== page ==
Business & Economy - Labour Business - News - April 18, 2022

Labour wants govt. to address Nigeria’s “Social Apartheid”; issues Charter of Demands for 2023

Says workers would only vote for candidates, political parties that subscribe to their demands on national questions on insecurity, inflation, insolvency of the economy, others.

By Bassey Udo

As Nigerians joined other Christians around the world to celebrate Easter, which signifies the death and resurrection of Jesus Christ, the Nigeria Labour Congress (NLC) on Monday condemned the inability of the government to end the rein of “social apartheid” in the country.

The President of NLC, Ayuba Wabba, said in an Easter message to workers that the workers’ body has also taken a position to support on candidates and political parties that subscribe to their Charter of Demands.

In the message titled: “A Hope that Never Dies”, Wabba listed the charter of demands, which he described as irreducible minimum standard, to include answers to national questions on insecurity, inflation and insolvency of the economy.

Nigerian workers, he said, were completely tired of cycles of broken promises that threaten to turn their hopes into nightmares, Wabba noted that millions of workers, pensioners and people were celebrating this year’s Easter Season amid pains and anguish, as a result of deadly events in the country in the last two weeks, which severely tested their faith and hope.

Apart from the recent mass killings in Plateau State, the terrorist assault on Kaduna Airport and the Abuja-Kaduna train bomb attack that killed innocent passengers, Wabba said the Labour community was thrown into deep anguish, with the loss of two of its peominent members in the two incidents.

The Secretary General of the Trade Union Congress, Musa Ozigi, was killed in the train attack, while the Chairman of the Trade Union Congress, Kwara State, Akinsola Akinwunmi was involved in the incident in Plateau.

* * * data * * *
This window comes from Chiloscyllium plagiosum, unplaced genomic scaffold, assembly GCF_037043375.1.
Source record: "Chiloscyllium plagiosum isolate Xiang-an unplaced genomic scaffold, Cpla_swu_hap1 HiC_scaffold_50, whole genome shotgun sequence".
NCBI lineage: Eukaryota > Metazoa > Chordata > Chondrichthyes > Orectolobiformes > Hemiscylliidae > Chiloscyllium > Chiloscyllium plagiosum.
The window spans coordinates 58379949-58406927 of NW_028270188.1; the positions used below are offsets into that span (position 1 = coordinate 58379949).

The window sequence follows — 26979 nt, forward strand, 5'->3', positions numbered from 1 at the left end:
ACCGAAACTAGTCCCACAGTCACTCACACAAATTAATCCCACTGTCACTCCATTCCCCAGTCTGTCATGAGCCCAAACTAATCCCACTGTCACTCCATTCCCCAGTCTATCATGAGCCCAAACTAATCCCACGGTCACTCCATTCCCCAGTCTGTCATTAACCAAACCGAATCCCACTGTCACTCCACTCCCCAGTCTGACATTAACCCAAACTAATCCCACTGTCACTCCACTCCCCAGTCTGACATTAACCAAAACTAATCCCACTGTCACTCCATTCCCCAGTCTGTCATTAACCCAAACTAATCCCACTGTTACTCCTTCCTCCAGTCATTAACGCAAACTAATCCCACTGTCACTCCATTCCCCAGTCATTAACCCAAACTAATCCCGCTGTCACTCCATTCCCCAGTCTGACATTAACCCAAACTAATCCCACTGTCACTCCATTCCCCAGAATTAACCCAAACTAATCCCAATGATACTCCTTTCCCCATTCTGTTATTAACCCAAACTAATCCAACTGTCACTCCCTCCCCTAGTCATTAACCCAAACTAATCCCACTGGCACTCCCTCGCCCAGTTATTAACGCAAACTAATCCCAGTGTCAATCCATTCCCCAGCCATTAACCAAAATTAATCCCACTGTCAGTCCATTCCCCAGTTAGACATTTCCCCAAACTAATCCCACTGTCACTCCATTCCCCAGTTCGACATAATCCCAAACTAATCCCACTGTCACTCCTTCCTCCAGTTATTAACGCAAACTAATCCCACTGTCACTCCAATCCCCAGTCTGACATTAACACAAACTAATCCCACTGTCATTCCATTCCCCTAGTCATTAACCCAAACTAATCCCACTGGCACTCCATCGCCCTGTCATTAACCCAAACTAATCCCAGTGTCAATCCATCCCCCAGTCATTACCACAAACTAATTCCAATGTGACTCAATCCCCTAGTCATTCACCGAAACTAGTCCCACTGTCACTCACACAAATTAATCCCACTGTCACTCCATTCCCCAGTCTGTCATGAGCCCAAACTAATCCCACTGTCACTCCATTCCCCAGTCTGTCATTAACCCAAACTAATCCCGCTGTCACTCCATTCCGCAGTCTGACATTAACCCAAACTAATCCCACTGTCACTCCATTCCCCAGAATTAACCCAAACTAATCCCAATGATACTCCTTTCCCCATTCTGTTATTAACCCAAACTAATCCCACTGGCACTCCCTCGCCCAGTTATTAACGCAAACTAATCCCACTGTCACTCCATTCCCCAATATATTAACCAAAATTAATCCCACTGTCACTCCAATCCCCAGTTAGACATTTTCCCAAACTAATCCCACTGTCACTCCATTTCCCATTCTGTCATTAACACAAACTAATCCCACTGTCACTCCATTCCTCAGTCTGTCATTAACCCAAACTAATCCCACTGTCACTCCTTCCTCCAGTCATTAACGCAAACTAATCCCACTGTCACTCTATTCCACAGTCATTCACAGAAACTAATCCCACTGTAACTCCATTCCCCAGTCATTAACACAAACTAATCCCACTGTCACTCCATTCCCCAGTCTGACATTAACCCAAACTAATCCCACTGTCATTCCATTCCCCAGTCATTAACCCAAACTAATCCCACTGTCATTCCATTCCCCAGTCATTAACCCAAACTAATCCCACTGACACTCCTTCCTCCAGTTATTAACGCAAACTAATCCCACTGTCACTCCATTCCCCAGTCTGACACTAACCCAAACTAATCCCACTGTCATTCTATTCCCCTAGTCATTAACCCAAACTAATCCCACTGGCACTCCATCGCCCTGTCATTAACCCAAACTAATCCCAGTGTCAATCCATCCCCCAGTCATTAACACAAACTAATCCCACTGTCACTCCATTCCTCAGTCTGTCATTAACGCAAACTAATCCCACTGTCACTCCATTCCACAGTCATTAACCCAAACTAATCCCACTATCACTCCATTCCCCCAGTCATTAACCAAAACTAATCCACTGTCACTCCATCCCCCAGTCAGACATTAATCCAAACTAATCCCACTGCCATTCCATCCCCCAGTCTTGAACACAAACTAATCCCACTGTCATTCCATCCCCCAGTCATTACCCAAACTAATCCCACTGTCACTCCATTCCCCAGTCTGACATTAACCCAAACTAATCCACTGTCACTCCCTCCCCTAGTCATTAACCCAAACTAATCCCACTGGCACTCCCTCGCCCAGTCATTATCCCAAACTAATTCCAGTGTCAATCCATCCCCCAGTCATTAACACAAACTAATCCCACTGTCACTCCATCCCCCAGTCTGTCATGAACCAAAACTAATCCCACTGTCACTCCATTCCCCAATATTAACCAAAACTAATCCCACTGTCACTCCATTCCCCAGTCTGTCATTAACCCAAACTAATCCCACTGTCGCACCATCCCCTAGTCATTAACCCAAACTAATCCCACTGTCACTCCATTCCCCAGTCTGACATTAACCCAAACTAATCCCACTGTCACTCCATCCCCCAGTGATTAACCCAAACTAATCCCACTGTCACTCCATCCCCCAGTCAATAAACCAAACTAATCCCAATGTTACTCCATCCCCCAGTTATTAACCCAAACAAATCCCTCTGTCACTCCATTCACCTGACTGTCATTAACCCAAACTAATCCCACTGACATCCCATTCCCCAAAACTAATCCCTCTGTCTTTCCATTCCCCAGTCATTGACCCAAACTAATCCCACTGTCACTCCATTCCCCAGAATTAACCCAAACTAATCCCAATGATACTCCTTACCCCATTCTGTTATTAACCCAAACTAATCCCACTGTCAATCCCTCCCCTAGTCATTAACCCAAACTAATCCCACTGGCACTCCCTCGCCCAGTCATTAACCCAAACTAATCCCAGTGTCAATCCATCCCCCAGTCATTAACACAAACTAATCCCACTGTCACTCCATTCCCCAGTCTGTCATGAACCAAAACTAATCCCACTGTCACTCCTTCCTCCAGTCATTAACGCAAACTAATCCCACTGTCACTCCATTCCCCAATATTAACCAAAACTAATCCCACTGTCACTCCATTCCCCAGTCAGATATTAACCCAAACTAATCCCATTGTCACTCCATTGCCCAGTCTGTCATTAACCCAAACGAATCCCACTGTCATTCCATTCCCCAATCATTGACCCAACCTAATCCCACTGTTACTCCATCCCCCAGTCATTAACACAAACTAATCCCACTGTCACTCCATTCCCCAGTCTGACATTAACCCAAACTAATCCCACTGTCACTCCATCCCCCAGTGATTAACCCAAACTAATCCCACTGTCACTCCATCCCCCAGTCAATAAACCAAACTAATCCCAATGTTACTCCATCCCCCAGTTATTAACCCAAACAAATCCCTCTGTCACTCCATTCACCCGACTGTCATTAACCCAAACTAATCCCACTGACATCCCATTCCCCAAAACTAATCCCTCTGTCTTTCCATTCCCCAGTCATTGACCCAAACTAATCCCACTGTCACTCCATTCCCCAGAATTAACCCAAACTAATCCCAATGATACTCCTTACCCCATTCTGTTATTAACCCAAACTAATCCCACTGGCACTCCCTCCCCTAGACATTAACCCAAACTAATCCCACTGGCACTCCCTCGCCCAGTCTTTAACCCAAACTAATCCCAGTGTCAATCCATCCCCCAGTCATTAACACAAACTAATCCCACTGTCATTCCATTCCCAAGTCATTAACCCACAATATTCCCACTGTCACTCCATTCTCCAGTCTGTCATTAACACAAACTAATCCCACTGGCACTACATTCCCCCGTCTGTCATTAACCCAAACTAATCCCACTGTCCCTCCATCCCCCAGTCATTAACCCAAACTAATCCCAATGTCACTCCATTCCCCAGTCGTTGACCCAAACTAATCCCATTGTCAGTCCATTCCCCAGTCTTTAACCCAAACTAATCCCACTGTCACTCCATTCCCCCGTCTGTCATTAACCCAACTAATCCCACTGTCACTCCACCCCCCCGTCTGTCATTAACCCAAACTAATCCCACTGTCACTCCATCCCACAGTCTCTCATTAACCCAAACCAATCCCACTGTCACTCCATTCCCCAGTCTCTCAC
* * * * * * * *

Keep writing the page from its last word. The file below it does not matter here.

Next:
Describing the incidents as a “shocker to most Nigerians”, the NLC President said both were awakening the people to the “reality of the expansion of the wings of evil on our shores.”

“We demand that government must ensure the swift and safe return of all abductees. We also demand compensation for all those killed and injured in the attack,” he said.

Lamenting the fate of millions of Nigerian university students, especially those attending public institutions of higher learning, who are celebrating Easter at home as a result of the ongoing strike by the lecturers, Wabba blamed it on the inability of the government to deliver on commitments reached with academic and non-academic staff.

The situation, he said, was even most tragic, when considered that majority of the affected students were children from poor homes whose parents cannot afford to pay the outrageous fees charged by private universities.

“Tragically, while students from poor homes are held back by frustrating cycles of strike actions, the children of the rich and powerful are in private campuses learning. There is no sadder premiere of the Social Apartheid in our society than the intermittent and protracted strike actions in our public universities,” the labour leader said.

On the situation with workers, Wabba said it was difficult to imagine that many workers, particularly in Cross River, Taraba and Zamfara states, were yet to enjoy the national minimum wage almost four years after being signed into law.

Also, he said Nigerian pensioners were not spared the pain, as many of them were denied their gratuity and pension arrears, noting that while wages remain the same and sometimes unpaid, the cost of living keeps skyrocketing.

Besides, he said inflation has continued to erode the purchasing power of workers, as the Naira continues to lose its value.
“We must stress that all workers, including military, police, and para-military deserve decent wages and pension,” he said.

Of very great concern to theworkers’ body, Wabba noted, was the deteriorating energy crisis in the country, including a terrible ordeal of scarcity of refined petroleum products, resulting in the cost of diesel, aviation fuel and petrol generally soaring to unprecedented heights.

He recalled that at some point, the airlines threatened to shut down operations, even as the price of air tickets increased by more than 100 percent owing to diesel scarcity.

Due to the high energy cost, the NLC President said the few surviving industries in the country have been forced to either completely shut down, or to significantly scale down their operations, with grave implications for job security.